Advantages to this model include its practicality   (i.e. shorter study visits), its ease of repeatability, the greater availability of subjects (i.e. EAR-only and dual responders are both eligible), and its improved discrimination between drugs that have a large (>50–75%) inhibitory effect on the EAR.34,36   The main limitation of this method is that it prevents the examination of any aspect of the LAR.


As our knowledge expands, research techniques   are repeatedly updated in order to continue to grow our understanding of physiological mechanisms. The allergen challenge model is no exception.   For example, in pharmaceutical research, the classic allergen model typically excludes participants who do not develop an LAR, which represents   approximately 50% (30–70%) of allergic asthmatics.12,19 Considering that the treatments   tested with this methodology will also be used in EAR-only responders, it seems inappropriate to exclude them from important drug trials   investigating efficacy. In addition, the LAR is dependent on the allergen and/or the dose used for testing.12,19 We recommend that the current methodology be updated to include the enrolment of both dual EAR/LAR responders and EAR-only responders to gain a better understanding of the allergic response and how to treat it. A potential method for doing so is the merging of the classic and EAR allergen models into one method with two study groups: early responders and   dual responders.

Another shortcoming of classic standard methodology and assessing dual responders is the limitation for collecting sputum or measuring AHR during the time frame between the EAR and LAR, as an intervention performed has the potential to influence the development of the LAR. If we include early responders, we may be able to gain insight into allergen-induced increases in AHR since early responders show an increase at 3 hours post   allergen challenge.40 At 24 hours post challenge, early responders have also shown increased AHR,41   as well as increased eosinophils and fractional   exhaled nitric oxide,42 but without developing a   classic LAR. By using a method that incorporates   both the classic dual and EAR models (i.e. follow   only to 3 hours), or by including EAR-only   responders in the classic model (i.e. follow for 7–10 hours and include 24-hour assessments), it may   be possible to obtain new insights into the mechanism(s) of allergic asthma.

An additional alteration to the classic allergen challenge could be a change in the definition of an LAR response. There are presently different definitions for the classification of a LAR, but one feature that remains relatively standard is that the FEV1 must fall by ≥15% from baseline during the LAR timeframe. While some studies require that such a percentage fall only happens once, others require that it occurs twice or three times, possibly even consecutively. It has been remarked that the LAR   has an arbitrary cut-off point of 15%, which likely has little clinical significance and could be reduced.31 Some studies have shown that the inclusion of participants who fell between 10–15% during the LAR time frame strengthened the data set,   especially considering that these participants showed similar results to those who had met the current LAR criteria.31,42 Future allergen challenge models could potentially reduce the cut-off point for defining the LAR to 10% without negatively influencing study outcomes.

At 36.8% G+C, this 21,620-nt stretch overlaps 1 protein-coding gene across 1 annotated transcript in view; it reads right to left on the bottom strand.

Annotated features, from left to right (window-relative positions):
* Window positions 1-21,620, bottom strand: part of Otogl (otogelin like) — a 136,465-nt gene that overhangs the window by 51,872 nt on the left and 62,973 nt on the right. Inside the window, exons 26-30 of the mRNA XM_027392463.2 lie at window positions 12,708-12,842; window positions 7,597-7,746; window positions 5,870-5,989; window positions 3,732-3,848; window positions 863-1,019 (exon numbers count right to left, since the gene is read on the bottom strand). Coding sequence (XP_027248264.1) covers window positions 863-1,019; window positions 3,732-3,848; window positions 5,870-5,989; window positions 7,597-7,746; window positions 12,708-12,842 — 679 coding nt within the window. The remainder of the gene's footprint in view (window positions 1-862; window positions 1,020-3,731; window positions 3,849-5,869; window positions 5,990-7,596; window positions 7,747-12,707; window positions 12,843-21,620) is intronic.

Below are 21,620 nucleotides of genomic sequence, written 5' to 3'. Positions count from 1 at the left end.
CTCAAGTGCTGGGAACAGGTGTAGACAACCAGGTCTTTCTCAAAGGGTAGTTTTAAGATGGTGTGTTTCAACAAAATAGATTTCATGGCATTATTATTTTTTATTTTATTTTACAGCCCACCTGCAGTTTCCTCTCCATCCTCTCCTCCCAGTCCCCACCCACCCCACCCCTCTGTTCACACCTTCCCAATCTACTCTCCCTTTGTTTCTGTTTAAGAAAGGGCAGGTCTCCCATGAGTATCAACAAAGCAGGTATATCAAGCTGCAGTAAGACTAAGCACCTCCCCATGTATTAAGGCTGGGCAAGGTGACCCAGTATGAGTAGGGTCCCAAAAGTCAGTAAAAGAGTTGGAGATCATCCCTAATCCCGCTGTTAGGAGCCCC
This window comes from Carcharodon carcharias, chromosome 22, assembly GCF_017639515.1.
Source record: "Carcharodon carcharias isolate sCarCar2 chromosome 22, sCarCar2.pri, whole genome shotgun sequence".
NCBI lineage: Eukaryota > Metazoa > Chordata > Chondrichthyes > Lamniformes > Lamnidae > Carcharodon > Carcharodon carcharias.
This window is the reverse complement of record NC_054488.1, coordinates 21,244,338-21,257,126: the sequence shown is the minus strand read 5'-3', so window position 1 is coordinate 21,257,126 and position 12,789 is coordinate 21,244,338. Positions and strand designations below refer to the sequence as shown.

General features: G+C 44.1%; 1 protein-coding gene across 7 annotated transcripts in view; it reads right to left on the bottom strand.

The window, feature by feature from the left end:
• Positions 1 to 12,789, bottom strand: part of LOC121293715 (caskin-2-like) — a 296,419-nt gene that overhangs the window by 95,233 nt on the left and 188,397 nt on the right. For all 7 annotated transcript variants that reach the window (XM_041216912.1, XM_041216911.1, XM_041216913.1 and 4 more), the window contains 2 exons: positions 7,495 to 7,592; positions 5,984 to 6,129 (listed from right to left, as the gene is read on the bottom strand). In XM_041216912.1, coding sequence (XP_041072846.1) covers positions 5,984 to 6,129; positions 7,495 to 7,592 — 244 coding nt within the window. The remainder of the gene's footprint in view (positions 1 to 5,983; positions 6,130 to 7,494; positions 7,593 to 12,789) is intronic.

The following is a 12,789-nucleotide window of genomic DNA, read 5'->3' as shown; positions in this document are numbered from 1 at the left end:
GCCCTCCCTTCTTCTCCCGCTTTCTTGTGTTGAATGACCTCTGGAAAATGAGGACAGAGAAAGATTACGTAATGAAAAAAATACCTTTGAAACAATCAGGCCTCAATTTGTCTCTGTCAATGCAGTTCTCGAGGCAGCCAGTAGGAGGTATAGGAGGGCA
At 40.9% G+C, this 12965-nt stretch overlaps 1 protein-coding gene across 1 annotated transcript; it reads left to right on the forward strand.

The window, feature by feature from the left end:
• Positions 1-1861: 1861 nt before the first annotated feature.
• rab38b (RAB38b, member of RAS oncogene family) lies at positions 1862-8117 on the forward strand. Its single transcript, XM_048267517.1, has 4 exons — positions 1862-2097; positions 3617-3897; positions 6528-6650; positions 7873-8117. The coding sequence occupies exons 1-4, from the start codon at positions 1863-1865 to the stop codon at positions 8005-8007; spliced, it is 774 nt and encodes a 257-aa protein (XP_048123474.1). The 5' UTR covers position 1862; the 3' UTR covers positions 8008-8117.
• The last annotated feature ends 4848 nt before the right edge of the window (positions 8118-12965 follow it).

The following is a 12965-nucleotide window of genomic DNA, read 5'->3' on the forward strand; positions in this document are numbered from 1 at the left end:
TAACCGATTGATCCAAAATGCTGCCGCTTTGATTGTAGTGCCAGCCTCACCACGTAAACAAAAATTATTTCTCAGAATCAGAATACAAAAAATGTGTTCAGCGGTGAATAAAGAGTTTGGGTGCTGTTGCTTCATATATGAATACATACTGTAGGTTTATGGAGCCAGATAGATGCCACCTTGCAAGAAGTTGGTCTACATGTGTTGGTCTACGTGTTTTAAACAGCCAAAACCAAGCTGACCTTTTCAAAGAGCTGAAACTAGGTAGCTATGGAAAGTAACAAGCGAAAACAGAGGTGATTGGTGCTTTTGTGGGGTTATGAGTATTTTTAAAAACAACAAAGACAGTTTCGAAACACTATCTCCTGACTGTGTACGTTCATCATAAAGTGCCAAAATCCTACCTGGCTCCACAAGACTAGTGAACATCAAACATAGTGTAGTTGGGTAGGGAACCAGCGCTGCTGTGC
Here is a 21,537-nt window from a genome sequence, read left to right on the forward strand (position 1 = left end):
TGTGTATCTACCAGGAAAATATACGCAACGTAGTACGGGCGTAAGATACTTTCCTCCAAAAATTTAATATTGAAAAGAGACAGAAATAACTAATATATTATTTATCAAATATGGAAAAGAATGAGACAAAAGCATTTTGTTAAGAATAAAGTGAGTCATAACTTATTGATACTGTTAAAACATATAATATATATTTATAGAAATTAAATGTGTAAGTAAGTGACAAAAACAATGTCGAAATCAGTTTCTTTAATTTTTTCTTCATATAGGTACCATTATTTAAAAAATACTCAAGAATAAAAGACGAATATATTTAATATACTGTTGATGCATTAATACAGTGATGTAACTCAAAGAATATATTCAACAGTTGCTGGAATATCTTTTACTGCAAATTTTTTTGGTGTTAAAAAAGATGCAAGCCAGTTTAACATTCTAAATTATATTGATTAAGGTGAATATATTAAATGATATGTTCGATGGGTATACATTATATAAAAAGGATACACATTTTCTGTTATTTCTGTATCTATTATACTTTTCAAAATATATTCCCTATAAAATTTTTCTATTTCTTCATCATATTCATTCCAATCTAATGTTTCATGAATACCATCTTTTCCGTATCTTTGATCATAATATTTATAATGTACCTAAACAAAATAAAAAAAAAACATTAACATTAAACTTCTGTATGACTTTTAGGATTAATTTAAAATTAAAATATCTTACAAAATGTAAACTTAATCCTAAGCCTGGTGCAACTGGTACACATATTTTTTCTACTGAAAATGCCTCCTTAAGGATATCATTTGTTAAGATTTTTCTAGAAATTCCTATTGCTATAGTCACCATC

Future studies should also aim to develop a   practical set of tests and patient history questionnaires to phenotype asthmatics. At present, the application of research findings in clinics relies heavily on mean data of study samples that include several disease phenotypes. As a result, variances in treatment effects based on phenotype are not observed through current allergen testing   methods,43 which could otherwise help to reduce the time and expense of finding the right   therapeutic intervention for a given patient.

Further research must be conducted on repeated low-dose, repeated high-dose, and natural exposure allergen challenge models to improve their standardisation, feasibility, and repeatability; the repeated low-dose method must be modified to produce consistent airway inflammation; the repeated high-dose allergen model requires a safe protocol that is characterised for its effects on all aspects of the allergic response (i.e. inflammation, AHR, EAR, and LAR); and the natural exposure allergen model cannot (at least not thus far) be conducted in a regulated manner with most allergen types. Nonetheless, the exploration of these models for future use could prove beneficial for clinical   trials of particular drug types.


Several allergen challenge techniques have been developed or considered, each with its benefits and shortcomings (Table 1). The classic model triggers an EAR, LAR, airway inflammation,   and AHR, and requires the smallest number of study visits. However, it does not accurately simulate natural allergic exposure. The EAR model is more feasible, eases participant recruitment, and better discriminates drug effects. It does not, however, allow for the investigation of the LAR. The repeated low and high-dose allergen challenges more closely resemble environmental exposure but the former method produces inconsistent results and the latter raises safety concerns. The segmental method is unique in that it allows direct sampling of airway secretions, but it is invasive and requires special training. Lastly, the natural exposure allergen model most closely emulates the natural allergic situation, but is the least practical. Future studies could improve these methods to maximise their clinical relevance and better identify beneficial treatment options for different asthma phenotypes.